Nissan's 2020 fuel-cell plans put bio-ethanol in the tank

Nissan is getting into the fuel-cell car business, but unlike rivals like Toyota and Honda, it's not looking to hydrogen to power its environmentally-friendly vehicle. Instead, Nissan is looking to harness bio-ethanol electric power, using a range of different fuels – including some sourced from sugarcane or corn – to power an electric car.

It's called an e-Bio Fuel Cell, and it relies on what's known as an SOFC or Solid Oxide Fuel-Cell that offers far greater fuel-type flexibility than the hydrogen-only requirement for Toyota's Mirai or Honda's Clarity.

Bio-ethanol – which can be created by a variety of methods – is combined with air in a "reformer", and the resulting hydrogen is fed to the SOFC stack. That in turn creates electricity, which is used to power electric motors that actually drive the car.

For the driver, Nissan says, the experience behind the wheel is much akin to any other electric vehicle: instantaneous torque and near-silent operation.

However, the company also claims that range on a full tank of fuel is more akin to a gasoline-powered car, working out to over 370 miles. During that time you'll be emitting carbon dioxide, but Nissan says that the CO2 taken in by the crops from which the bio-ethanol is created as they grow will offset that.

Deployments of hydrogen fuel-cell cars have been conservative so far, not least because of the relative paucity of places to actually fill up the tank. Though Toyota and Honda boast that refueling their respective vehicles takes around five minutes for roughly enough fuel for 300 miles of driving – comparable to how long it takes to fill up a traditional gas-powered car – that requires actually finding a place selling hydrogen first.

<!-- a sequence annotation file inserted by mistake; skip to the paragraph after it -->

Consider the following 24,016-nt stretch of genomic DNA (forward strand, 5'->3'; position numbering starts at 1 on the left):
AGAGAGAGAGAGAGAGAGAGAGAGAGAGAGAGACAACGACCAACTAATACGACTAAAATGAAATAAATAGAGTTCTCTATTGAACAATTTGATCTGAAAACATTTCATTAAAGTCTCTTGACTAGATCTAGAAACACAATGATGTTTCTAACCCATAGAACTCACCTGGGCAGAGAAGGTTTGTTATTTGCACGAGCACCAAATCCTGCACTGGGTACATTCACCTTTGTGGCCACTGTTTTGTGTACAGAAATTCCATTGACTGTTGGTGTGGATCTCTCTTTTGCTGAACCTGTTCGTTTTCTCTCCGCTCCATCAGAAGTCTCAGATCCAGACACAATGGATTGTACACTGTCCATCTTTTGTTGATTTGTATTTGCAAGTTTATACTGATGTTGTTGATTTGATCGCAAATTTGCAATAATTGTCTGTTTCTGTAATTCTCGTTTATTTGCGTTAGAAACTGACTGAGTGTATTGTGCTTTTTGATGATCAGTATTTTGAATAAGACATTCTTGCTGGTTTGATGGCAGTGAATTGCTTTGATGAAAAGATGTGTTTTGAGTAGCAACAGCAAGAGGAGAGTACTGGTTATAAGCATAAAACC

In contrast, Nissan argues, ethanol-blended water is safer and more straightforward to handle than most other fuels. That means, even though there'd be new infrastructure required to handle SOFC-equipped vehicles, it should be a little easier than for rival fuel types.

Similarly, the high-pressure tanks the Mirai and Clarity require to safely store hydrogen within each car would also no longer be required, given the hydrogen is produced on-demand from a fuel that, at normal atmospheric pressure, is liquid.

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Right now, SOFC technology is still in the development stage – Nissan says it's still researching the process – but it could be commercialized by 2020. At this point, though it's not clear how much a vehicle using the technology could end up costing when it turns up on dealer forecourts.

All the same, as a more environmentally sustainable option, the company seems confident that it has an edge over other alternative fuels.